Christie's feeble argument aside, there is nevertheless indeed a pension funding gap. Many state and local governments' pensions are underfunded. The Pew Center for the States estimated at the end of fiscal year 2008 that the funding gap for pensions, health care, and other benefits was about $1 trillion. (Note that that gap included more than just pension benefits. About half that, or $500 billion, was underfunded pensions.) Currently, underfunded public pensions are approximately $1 trillion, according to the National Association of State Budget Officers. But the key question is, what are the causes of this underfunding or pension gap? Is it unrestrained increases in public workers' pension benefits? Or is it the product of something else?

 

In fact, public workers' pension costs are not the result of out of control pension benefit increases, but of pension fund managers' negligence and, arguably, their financially criminal activity.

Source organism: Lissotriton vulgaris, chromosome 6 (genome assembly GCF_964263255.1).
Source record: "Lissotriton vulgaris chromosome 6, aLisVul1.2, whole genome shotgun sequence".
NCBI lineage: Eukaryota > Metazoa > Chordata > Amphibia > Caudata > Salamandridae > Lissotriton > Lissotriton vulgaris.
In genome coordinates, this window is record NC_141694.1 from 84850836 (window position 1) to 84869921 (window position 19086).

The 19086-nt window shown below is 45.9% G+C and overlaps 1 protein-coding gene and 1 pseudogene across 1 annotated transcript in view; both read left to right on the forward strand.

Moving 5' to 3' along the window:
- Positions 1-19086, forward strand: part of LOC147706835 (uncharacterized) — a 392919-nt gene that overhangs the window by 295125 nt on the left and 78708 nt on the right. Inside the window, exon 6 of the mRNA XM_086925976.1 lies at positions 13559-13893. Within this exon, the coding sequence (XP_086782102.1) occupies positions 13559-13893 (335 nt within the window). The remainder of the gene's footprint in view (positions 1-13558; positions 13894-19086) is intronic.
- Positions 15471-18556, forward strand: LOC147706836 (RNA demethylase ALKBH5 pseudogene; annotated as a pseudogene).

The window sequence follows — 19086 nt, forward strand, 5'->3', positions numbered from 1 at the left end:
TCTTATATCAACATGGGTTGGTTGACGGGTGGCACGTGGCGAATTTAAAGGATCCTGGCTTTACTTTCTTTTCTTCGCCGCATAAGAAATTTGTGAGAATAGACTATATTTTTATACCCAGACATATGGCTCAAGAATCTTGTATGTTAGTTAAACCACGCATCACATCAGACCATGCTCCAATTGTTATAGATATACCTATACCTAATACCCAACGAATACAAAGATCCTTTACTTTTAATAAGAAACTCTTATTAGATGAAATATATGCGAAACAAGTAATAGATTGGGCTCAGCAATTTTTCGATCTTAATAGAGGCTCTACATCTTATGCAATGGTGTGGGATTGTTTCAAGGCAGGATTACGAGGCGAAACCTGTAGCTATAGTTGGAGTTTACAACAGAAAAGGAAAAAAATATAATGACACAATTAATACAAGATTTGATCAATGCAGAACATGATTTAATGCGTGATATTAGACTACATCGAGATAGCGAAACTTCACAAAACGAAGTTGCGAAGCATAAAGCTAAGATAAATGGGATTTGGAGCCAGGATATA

Public pension fund managers over the last decade consistently speculated fast and loose with risky financial instruments, in partnership with hedge funds and other shadow banks. That risky investing has caused record losses in pension fund balances. Those recent losses, moreover, followed decades of pension fund managers declaring "contribution holidays"—i.e., refusal to make required contributions to the pension funds—that further undermined the health of their pension funds. Speculative investments gone bust and failure to make contributions are the two causes of public pension underfunding. It is this underfunding that governors are manipulating to project a bloated deficit, to be used as a pretext for attacking public workers pensions, health benefits, and wages.